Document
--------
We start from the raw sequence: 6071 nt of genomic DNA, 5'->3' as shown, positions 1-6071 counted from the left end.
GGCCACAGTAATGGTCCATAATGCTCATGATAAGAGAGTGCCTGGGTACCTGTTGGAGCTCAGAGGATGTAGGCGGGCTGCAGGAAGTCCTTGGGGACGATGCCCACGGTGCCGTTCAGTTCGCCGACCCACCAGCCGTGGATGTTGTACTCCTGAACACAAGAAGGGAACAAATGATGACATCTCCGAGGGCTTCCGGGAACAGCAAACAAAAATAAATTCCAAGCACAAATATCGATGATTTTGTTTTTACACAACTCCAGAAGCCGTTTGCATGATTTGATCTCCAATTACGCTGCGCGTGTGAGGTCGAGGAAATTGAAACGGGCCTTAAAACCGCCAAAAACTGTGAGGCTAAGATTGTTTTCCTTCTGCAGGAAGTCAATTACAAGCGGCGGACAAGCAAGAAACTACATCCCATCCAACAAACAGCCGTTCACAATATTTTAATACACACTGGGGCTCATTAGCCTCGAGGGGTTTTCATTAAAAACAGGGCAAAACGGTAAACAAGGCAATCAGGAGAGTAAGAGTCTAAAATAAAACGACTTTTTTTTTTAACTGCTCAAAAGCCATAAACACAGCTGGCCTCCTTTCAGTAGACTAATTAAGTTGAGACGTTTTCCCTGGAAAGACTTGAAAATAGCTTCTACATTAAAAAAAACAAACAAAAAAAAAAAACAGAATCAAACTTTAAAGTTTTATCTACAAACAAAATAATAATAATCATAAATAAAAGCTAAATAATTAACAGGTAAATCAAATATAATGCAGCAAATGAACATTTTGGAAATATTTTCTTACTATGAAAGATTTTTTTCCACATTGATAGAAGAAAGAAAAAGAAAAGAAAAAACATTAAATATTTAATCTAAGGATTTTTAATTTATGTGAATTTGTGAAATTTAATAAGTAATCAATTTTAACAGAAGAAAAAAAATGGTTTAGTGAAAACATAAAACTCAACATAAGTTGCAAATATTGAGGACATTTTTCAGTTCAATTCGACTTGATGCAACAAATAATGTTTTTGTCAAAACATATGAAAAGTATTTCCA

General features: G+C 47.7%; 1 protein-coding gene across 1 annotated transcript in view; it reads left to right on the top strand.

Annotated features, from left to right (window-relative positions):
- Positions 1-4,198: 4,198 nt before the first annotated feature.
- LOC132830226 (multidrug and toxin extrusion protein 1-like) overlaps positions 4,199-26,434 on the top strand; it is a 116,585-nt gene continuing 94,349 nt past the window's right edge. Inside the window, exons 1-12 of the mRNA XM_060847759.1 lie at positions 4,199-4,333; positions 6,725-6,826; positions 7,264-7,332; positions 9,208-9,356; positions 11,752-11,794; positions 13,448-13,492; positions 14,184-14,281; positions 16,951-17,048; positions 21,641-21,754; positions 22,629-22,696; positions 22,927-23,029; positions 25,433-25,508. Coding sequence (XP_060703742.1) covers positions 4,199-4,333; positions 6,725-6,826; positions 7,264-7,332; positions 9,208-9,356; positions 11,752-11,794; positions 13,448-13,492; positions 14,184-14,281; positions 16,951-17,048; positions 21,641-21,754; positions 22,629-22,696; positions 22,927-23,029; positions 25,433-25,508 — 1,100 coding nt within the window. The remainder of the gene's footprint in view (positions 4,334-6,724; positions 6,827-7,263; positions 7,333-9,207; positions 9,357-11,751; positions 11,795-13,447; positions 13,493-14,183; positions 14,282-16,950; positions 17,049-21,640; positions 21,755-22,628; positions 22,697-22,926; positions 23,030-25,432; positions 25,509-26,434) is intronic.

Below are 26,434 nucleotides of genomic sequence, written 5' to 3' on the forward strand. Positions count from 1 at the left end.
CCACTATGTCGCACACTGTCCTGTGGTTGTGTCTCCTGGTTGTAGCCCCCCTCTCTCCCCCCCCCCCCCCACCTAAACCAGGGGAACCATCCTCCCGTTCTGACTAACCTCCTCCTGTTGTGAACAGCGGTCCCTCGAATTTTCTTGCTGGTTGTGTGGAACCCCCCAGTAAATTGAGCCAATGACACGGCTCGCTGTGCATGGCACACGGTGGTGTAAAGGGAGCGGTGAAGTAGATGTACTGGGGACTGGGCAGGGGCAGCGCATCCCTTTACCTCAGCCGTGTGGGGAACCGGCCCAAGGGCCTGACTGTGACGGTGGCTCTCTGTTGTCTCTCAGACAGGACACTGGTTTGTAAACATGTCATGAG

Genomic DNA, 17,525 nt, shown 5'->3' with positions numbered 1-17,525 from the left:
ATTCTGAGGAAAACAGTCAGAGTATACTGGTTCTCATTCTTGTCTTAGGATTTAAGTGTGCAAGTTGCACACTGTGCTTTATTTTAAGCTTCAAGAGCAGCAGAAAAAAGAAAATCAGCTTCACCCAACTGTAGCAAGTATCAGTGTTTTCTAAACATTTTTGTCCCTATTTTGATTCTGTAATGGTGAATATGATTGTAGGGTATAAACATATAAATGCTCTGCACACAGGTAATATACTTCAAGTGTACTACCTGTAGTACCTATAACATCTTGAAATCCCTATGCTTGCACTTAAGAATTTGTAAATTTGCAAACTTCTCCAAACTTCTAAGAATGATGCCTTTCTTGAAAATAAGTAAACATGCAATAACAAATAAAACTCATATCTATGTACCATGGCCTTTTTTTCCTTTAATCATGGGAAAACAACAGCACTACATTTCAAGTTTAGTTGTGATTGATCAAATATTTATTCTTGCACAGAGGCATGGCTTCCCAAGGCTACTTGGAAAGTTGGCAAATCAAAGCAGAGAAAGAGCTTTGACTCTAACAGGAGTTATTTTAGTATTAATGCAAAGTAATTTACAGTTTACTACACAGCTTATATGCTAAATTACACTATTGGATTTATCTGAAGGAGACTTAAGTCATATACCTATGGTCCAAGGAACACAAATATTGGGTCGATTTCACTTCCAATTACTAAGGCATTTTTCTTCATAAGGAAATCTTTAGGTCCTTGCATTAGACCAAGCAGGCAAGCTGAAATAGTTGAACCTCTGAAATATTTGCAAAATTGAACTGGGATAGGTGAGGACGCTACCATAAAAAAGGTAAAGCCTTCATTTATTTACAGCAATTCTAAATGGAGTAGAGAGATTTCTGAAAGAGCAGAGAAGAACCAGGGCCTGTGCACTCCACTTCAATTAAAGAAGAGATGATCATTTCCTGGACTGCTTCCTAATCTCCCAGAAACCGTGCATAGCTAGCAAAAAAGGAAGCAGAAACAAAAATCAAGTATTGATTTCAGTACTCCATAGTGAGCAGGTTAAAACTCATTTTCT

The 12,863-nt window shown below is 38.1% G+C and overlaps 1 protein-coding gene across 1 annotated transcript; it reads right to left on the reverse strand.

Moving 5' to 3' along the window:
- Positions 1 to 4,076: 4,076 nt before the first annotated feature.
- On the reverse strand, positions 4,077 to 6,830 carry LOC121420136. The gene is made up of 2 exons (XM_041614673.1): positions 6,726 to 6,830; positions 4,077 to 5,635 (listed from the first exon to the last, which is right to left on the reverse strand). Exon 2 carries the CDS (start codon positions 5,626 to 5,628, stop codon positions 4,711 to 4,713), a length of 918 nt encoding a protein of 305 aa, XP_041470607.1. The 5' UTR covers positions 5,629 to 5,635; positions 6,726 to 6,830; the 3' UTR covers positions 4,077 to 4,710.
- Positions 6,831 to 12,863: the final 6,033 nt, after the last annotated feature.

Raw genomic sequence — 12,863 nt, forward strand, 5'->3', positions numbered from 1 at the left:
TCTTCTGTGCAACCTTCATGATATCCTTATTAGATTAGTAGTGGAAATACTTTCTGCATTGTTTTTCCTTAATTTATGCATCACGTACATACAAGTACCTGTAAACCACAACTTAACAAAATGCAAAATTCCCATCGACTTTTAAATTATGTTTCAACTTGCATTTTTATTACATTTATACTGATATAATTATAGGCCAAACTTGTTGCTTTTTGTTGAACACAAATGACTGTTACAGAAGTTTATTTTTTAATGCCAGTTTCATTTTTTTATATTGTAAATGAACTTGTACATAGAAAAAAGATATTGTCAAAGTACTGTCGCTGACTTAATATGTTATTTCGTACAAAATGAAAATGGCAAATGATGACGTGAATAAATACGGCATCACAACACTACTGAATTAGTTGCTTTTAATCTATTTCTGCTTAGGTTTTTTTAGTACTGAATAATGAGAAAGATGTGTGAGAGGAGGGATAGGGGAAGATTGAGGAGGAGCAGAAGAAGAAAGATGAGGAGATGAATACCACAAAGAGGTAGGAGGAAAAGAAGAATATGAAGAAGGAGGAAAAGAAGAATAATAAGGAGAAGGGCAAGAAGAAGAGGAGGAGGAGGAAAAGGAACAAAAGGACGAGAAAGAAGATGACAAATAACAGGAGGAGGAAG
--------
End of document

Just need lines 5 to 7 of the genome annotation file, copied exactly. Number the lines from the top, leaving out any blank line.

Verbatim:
- Positions 1-4,198: 4,198 nt before the first annotated feature.
- LOC132830226 (multidrug and toxin extrusion protein 1-like) overlaps positions 4,199-26,434 on the top strand; it is a 116,585-nt gene continuing 94,349 nt past the window's right edge. Inside the window, exons 1-12 of the mRNA XM_060847759.1 lie at positions 4,199-4,333; positions 6,725-6,826; positions 7,264-7,332; positions 9,208-9,356; positions 11,752-11,794; positions 13,448-13,492; positions 14,184-14,281; positions 16,951-17,048; positions 21,641-21,754; positions 22,629-22,696; positions 22,927-23,029; positions 25,433-25,508. Coding sequence (XP_060703742.1) covers positions 4,199-4,333; positions 6,725-6,826; positions 7,264-7,332; positions 9,208-9,356; positions 11,752-11,794; positions 13,448-13,492; positions 14,184-14,281; positions 16,951-17,048; positions 21,641-21,754; positions 22,629-22,696; positions 22,927-23,029; positions 25,433-25,508 — 1,100 coding nt within the window. The remainder of the gene's footprint in view (positions 4,334-6,724; positions 6,827-7,263; positions 7,333-9,207; positions 9,357-11,751; positions 11,795-13,447; positions 13,493-14,183; positions 14,282-16,950; positions 17,049-21,640; positions 21,755-22,628; positions 22,697-22,926; positions 23,030-25,432; positions 25,509-26,434) is intronic.

Below are 26,434 nucleotides of genomic sequence, written 5' to 3' on the forward strand. Positions count from 1 at the left end.